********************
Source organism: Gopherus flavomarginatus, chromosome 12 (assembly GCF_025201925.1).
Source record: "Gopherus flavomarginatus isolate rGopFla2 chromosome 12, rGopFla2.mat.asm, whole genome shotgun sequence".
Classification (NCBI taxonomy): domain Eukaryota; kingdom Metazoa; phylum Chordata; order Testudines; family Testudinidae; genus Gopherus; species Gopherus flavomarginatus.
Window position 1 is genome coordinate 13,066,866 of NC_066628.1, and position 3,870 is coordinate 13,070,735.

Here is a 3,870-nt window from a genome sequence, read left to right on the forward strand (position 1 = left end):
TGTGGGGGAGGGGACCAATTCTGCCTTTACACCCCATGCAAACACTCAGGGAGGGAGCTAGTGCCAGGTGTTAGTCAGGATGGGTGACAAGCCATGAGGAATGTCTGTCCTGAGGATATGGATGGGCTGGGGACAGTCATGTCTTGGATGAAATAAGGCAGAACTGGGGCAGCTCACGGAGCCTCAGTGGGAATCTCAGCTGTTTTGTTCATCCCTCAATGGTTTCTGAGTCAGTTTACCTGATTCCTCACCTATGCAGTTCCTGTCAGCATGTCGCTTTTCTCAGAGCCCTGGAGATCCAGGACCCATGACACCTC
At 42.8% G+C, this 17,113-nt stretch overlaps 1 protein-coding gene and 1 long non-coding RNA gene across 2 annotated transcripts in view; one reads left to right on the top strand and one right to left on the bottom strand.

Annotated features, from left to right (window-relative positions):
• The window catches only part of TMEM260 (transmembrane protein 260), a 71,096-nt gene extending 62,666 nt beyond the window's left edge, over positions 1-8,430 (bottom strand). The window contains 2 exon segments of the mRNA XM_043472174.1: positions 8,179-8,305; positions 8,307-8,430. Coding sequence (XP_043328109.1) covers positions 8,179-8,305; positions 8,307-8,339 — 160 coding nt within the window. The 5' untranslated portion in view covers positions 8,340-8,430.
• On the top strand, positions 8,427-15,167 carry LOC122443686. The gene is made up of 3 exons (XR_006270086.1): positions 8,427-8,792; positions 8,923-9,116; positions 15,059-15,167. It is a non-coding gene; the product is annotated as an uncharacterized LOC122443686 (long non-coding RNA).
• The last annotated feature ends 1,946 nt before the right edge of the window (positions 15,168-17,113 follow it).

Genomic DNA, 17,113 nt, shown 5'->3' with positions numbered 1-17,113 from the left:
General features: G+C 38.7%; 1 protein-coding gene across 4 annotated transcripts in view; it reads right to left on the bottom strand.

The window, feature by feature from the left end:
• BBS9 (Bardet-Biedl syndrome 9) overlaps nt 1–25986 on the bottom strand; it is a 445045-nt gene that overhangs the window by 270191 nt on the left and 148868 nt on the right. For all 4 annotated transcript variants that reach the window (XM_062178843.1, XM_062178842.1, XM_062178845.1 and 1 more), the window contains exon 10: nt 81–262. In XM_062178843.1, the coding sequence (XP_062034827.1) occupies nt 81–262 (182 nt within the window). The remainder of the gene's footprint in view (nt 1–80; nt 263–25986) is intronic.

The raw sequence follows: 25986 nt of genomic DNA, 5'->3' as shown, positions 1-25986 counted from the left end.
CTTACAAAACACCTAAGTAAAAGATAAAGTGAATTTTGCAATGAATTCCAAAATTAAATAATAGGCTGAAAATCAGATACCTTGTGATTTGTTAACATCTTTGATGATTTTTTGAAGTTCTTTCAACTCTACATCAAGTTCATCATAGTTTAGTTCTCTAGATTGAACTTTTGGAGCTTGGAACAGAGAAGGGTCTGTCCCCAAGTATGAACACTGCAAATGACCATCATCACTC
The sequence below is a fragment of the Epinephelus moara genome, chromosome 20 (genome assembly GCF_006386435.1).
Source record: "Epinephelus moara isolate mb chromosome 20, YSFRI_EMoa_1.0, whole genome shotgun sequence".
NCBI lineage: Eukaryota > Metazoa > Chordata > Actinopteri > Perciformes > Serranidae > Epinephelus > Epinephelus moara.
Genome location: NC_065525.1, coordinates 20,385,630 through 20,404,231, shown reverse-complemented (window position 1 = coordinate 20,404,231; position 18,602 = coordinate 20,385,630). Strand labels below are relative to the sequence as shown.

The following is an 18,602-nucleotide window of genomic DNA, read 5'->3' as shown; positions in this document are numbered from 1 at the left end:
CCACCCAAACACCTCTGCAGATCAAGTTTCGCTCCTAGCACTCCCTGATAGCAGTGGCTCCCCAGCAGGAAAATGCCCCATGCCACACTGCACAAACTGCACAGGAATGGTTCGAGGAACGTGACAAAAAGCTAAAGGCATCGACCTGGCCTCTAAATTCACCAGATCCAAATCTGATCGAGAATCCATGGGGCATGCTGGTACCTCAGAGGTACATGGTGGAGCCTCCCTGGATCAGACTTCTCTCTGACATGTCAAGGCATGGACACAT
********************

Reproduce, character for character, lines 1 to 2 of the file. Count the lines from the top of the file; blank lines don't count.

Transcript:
Source organism: Gopherus flavomarginatus, chromosome 12 (assembly GCF_025201925.1).
Source record: "Gopherus flavomarginatus isolate rGopFla2 chromosome 12, rGopFla2.mat.asm, whole genome shotgun sequence".